July 26, 2017

The U.S. Grains Council in Action

It’s been quite the busy summer here at the Council.

In my first update, I spoke of just getting started and giving an overview of what was to come. Now, we are right in the thick of it. My main project for my internship with the U.S. Grains Council was to plan and execute Japanese Ethanol Media Team programming through our great state of Nebraska. Our mission was to share the recent strides of efficiencies and production of ethanol to our guest from Japan, who are journalists for the Japanese public. Currently, American ethanol is not being exported to Japan. But with our work at the U.S. Grains Council, numerous agriculture groups, we may see that change. Informing the media of Japan of our great product will help consumer perception overseas moving forward as well.

With weeks of planning stops, agendas, itineraries, logistics, and oh so much paperwork, the trip was set. I was fortunate enough to be the guide for the team, as we visited numerous farm industries across the eastern side of Nebraska for the week. We saw the entire process of ethanol production. From the family farms that grow the corn, to plants that produce the ethanol, to the feedlot that feeds Distillers Grains from the byproduct of making ethanol. Our guests saw how much ethanol production is intertwined in our rural Nebraska community and economy, and the numerous benefits of corn ethanol production. With true confidence, I think they will have good things to say about ethanol (and I may be biased, and our superior state of Nebraska) when they return back home. This experience made the internship a full circle of learning, doing, and executing. I am thankful for the opportunity.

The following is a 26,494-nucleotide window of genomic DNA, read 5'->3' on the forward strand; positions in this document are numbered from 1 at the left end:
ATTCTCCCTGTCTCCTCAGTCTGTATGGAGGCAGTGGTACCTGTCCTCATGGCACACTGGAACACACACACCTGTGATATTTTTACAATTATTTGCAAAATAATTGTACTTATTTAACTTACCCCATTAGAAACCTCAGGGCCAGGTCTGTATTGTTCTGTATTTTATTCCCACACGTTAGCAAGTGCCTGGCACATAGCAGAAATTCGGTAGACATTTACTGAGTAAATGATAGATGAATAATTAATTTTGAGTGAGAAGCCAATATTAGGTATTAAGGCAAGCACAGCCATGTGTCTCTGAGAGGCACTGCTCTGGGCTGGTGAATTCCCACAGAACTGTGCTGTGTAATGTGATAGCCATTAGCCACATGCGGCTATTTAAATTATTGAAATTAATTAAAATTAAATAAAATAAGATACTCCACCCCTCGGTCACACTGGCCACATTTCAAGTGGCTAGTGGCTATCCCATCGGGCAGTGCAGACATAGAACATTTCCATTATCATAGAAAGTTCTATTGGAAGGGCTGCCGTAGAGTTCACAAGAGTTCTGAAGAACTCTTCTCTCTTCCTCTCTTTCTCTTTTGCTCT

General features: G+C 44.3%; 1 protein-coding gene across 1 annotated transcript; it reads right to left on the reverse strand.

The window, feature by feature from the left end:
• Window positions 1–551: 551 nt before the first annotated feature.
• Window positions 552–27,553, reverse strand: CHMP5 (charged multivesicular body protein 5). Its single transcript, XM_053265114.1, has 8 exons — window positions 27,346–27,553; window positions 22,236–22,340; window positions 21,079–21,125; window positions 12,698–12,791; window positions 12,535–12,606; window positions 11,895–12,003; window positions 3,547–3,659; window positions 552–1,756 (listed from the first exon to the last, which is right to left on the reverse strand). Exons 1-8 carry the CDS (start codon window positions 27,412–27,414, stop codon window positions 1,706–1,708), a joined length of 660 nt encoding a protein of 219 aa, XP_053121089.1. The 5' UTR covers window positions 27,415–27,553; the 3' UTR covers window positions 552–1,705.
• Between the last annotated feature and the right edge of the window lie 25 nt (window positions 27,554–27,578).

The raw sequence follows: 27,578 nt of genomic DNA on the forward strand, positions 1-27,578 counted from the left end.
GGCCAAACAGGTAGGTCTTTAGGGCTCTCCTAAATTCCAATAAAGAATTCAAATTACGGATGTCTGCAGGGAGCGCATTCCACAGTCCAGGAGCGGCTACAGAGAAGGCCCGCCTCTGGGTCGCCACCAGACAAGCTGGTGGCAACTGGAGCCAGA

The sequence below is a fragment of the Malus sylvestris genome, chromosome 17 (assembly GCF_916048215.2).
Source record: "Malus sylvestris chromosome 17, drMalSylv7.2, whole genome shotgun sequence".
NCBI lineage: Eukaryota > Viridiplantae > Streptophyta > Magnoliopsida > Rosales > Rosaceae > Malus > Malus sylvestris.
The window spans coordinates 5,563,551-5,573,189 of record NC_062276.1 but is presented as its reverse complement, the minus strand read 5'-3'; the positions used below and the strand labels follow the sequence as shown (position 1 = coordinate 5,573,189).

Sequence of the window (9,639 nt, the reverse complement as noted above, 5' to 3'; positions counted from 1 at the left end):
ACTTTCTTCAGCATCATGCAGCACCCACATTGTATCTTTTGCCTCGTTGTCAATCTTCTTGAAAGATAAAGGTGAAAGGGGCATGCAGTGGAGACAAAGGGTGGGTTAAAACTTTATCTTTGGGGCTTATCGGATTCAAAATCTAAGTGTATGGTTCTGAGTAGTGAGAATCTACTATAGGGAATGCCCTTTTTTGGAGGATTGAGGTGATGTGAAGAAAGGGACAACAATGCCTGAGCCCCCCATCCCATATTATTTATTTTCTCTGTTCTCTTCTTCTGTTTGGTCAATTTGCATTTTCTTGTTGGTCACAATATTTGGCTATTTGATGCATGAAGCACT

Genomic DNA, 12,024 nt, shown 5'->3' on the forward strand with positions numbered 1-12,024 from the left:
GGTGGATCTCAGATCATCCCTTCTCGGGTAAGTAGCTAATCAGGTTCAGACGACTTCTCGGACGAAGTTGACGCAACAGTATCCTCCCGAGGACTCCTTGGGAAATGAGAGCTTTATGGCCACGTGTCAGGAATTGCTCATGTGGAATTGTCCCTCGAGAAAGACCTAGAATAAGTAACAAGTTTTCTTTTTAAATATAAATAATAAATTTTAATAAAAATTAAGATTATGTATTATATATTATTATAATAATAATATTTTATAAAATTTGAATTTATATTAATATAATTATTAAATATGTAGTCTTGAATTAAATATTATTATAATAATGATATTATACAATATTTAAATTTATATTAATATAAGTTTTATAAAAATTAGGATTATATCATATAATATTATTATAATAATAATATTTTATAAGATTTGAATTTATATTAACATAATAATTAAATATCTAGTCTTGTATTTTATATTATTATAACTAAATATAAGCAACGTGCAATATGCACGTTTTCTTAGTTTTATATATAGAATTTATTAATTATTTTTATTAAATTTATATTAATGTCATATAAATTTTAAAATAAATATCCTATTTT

The fun didn’t stop there! This last week, Corn Congress was in town. Seeing the Nebraska Delegation, Leadership Team, and many more familiar faces from Nebraska and across the country was a cherry on top for this experience. We must realize in our college years that acquiring new networks and connections is great, but revisiting and deepening connections already made are just as genuine, and in some cases, more rewarding. I also appreciate there are things called “Corn Congress” and events such as “Cornfest” in D.C. Some of the local residents I have got know chuckle and think I’m kidding when I say those words, but myself and other Nebraska Residents don’t even bat and eye.

The D.C. life has been still breathtaking. Getting to know this historic city has been a blessing. Every weekend, there is always another museum to explore or an adventure that needs to be taken. I road tripped to Monticello during the 4th of July weekend and saw where Thomas Jefferson lived and studied many new agricultural practices. Which I would have never known where it was or learned the history of one of my favorite presidents without being in D.C.

I’m nearing the end of my internship with the U.S. Grains Council, and the reality of returning to Nebraska and collegiate responsibilities is coming fast. I look forward to maintaining present here in D.C. and taking in all relationships and experiences I have left in this city. So far, it’s exceeded my expectations, and I look forward to continuing to contribute on the global programs team. Arigato! (Thank you in Japanese)

David Schuler
Global Programs Intern
U.S. Grains Council
(202) 789-0789 Ext. 711

July 17, 2017

Japanese Bioethanol Media Team Experiences the Good Life

Japanese Bioethanol Media Trade Team Experiences the Good Life
July 12, 2017

This past week, a Japanese Bioethanol Media Team got to experience the “Good Life” here in Nebraska. I was fortunate enough to ride along with the team one for the days. It was a great learning experience! The U.S. Grains Council worked with the Nebraska Corn Board to host the delegation and demonstrate the positive impacts of the ethanol industry in Nebraska.